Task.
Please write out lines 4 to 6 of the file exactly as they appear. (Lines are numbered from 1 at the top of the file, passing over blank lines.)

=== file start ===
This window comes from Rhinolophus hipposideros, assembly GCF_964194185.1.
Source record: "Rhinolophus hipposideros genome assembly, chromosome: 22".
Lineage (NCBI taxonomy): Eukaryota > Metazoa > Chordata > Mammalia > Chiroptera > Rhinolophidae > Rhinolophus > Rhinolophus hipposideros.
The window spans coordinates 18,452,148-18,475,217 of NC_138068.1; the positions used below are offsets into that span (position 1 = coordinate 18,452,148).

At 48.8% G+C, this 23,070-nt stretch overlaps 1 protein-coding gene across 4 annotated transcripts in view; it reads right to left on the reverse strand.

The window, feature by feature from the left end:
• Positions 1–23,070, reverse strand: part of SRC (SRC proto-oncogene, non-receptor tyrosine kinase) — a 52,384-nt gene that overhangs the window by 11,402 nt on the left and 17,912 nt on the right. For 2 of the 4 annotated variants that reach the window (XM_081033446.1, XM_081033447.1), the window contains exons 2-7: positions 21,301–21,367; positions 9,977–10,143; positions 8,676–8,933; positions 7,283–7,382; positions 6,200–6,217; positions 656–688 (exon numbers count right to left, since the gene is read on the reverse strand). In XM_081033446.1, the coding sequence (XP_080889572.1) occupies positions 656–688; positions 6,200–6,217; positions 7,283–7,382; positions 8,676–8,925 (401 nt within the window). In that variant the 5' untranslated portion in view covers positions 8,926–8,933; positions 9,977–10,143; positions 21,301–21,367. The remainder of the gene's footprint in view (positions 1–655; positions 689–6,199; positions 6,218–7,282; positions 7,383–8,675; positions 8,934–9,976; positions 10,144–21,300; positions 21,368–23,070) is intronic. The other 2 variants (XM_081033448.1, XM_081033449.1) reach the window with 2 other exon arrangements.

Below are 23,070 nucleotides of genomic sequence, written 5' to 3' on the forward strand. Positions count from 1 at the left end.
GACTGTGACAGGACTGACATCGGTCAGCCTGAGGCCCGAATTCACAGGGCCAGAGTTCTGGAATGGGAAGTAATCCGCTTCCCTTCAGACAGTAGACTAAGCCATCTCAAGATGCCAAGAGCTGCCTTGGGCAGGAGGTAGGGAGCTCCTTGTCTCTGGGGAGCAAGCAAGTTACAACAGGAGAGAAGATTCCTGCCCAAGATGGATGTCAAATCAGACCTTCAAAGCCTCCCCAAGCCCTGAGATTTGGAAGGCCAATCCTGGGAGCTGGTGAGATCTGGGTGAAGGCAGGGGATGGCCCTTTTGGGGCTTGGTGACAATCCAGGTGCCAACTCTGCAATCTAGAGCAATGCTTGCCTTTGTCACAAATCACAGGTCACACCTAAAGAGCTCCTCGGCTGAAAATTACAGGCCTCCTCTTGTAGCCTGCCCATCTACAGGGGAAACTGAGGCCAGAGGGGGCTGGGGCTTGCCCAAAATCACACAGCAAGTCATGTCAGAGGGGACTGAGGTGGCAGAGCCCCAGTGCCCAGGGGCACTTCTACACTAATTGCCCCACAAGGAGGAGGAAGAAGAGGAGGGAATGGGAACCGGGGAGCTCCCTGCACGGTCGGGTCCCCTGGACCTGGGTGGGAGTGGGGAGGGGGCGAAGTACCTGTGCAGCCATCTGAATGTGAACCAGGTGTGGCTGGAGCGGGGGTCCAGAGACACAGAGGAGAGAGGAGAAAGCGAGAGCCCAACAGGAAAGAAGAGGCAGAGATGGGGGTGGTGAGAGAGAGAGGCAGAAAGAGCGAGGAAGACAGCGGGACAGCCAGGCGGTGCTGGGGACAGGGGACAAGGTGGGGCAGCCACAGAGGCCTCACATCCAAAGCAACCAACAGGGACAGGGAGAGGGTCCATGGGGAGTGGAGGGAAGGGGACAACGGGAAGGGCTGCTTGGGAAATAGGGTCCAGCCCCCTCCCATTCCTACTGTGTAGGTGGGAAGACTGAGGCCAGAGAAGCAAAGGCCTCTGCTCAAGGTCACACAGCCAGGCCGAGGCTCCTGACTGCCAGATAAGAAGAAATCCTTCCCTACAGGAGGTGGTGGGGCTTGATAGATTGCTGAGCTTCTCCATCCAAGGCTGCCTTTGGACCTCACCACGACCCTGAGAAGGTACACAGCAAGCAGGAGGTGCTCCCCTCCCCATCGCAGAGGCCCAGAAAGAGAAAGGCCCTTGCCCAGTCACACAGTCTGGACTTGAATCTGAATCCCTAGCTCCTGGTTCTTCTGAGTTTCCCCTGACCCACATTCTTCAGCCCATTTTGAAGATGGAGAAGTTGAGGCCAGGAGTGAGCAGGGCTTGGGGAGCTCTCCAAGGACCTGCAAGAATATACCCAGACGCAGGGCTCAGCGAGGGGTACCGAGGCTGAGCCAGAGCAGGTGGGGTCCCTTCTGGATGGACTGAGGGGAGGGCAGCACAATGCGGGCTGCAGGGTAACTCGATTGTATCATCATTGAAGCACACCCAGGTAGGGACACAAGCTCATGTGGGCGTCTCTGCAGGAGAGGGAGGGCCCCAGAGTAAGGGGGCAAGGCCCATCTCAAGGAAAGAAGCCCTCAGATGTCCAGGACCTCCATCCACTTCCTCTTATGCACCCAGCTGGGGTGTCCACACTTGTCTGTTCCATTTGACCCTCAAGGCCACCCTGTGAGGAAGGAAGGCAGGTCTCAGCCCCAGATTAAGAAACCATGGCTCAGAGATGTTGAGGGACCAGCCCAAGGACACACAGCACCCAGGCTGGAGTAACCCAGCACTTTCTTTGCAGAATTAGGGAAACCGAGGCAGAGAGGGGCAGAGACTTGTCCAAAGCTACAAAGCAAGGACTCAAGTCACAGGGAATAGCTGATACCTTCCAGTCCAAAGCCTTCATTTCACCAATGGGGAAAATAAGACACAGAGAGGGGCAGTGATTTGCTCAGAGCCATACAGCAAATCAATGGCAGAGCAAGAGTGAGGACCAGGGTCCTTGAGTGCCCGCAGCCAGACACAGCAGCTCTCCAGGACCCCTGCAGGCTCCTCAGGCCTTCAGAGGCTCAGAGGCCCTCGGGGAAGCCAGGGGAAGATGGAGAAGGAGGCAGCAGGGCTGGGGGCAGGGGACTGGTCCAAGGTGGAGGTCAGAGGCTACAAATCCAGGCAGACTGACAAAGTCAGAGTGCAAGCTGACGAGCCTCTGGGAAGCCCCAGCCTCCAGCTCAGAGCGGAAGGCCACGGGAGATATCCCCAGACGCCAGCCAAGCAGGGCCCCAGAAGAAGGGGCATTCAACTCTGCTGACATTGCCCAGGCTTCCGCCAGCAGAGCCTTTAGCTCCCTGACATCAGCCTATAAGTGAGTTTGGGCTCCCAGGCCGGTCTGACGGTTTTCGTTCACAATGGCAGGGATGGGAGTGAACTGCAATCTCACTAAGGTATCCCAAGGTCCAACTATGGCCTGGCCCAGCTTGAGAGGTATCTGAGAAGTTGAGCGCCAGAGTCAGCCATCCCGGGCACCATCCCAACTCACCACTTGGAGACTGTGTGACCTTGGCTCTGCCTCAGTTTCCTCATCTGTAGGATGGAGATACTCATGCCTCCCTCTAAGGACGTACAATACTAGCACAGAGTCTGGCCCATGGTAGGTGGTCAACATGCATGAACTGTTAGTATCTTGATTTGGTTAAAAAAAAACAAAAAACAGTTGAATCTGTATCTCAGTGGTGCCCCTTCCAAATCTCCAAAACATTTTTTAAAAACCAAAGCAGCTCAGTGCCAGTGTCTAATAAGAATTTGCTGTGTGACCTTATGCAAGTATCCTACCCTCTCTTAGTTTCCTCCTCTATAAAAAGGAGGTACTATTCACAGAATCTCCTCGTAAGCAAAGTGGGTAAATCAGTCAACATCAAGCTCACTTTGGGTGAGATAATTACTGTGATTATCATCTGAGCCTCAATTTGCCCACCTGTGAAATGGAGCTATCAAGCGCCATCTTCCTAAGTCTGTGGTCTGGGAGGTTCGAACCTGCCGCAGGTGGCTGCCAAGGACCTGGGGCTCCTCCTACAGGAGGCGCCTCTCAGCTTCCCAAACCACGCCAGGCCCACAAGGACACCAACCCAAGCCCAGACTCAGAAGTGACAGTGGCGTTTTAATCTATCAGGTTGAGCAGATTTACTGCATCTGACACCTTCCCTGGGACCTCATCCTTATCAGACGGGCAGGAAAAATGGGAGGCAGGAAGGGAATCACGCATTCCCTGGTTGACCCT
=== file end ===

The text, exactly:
The window spans coordinates 18,452,148-18,475,217 of NC_138068.1; the positions used below are offsets into that span (position 1 = coordinate 18,452,148).

At 48.8% G+C, this 23,070-nt stretch overlaps 1 protein-coding gene across 4 annotated transcripts in view; it reads right to left on the reverse strand.

The window, feature by feature from the left end: